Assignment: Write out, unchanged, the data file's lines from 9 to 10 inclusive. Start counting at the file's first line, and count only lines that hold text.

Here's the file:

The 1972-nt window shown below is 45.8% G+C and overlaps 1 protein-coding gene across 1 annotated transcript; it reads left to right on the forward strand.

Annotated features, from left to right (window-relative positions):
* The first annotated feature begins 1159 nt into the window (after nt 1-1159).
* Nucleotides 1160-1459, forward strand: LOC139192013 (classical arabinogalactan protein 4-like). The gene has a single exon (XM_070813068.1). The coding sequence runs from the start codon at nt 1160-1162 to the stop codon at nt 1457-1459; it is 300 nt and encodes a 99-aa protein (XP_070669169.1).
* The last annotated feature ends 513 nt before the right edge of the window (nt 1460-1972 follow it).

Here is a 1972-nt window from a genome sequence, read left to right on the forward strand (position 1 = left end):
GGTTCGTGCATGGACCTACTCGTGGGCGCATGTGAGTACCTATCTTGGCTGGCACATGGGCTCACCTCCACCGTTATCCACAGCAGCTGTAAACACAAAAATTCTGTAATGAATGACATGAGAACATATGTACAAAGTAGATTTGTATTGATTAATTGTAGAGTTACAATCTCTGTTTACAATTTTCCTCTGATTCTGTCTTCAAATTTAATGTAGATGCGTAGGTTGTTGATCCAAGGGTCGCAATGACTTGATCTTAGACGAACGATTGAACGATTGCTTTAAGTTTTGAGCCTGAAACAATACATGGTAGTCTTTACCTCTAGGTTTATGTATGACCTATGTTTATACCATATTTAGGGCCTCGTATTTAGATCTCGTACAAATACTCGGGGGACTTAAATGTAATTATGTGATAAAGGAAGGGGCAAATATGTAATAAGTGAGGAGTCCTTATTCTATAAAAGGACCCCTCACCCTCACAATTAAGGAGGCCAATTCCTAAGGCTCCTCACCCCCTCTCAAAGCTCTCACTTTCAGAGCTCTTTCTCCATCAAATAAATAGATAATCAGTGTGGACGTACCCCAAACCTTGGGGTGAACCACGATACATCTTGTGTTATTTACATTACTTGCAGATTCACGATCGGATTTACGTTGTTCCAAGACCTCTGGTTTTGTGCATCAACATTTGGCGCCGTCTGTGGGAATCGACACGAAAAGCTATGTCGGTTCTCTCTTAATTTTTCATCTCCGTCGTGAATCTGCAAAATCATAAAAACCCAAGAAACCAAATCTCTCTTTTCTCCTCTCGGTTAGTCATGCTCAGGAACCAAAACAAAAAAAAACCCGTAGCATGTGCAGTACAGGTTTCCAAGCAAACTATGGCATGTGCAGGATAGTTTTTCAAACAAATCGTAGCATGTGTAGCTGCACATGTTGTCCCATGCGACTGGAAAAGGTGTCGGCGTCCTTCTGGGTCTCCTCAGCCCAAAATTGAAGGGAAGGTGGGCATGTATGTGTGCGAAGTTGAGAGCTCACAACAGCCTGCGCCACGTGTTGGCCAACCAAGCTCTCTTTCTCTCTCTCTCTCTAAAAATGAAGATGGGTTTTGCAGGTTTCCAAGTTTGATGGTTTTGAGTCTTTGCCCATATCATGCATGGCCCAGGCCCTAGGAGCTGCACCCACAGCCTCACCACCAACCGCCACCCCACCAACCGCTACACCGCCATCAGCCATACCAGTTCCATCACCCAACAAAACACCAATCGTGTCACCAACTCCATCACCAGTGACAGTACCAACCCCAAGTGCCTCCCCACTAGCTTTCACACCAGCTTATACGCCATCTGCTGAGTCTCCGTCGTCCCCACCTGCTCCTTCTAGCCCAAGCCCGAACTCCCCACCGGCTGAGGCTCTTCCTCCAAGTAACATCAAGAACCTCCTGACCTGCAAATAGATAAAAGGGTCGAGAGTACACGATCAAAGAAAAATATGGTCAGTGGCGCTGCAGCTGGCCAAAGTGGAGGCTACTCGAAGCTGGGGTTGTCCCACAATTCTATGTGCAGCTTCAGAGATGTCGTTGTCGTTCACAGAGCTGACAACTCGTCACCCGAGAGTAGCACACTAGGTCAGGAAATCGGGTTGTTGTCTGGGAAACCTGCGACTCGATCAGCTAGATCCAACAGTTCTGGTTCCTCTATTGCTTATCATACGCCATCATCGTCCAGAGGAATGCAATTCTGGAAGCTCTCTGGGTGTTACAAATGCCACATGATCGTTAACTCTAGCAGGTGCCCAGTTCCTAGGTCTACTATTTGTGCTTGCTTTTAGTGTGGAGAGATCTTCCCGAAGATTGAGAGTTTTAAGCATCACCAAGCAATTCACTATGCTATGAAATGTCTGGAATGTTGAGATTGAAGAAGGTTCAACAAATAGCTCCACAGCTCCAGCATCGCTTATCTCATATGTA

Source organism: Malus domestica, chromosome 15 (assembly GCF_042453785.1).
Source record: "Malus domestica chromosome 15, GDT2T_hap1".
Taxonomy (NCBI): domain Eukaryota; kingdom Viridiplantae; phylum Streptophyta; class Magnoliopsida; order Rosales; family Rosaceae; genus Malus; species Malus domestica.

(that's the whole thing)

Source record: "Malus domestica chromosome 15, GDT2T_hap1".
Taxonomy (NCBI): domain Eukaryota; kingdom Viridiplantae; phylum Streptophyta; class Magnoliopsida; order Rosales; family Rosaceae; genus Malus; species Malus domestica.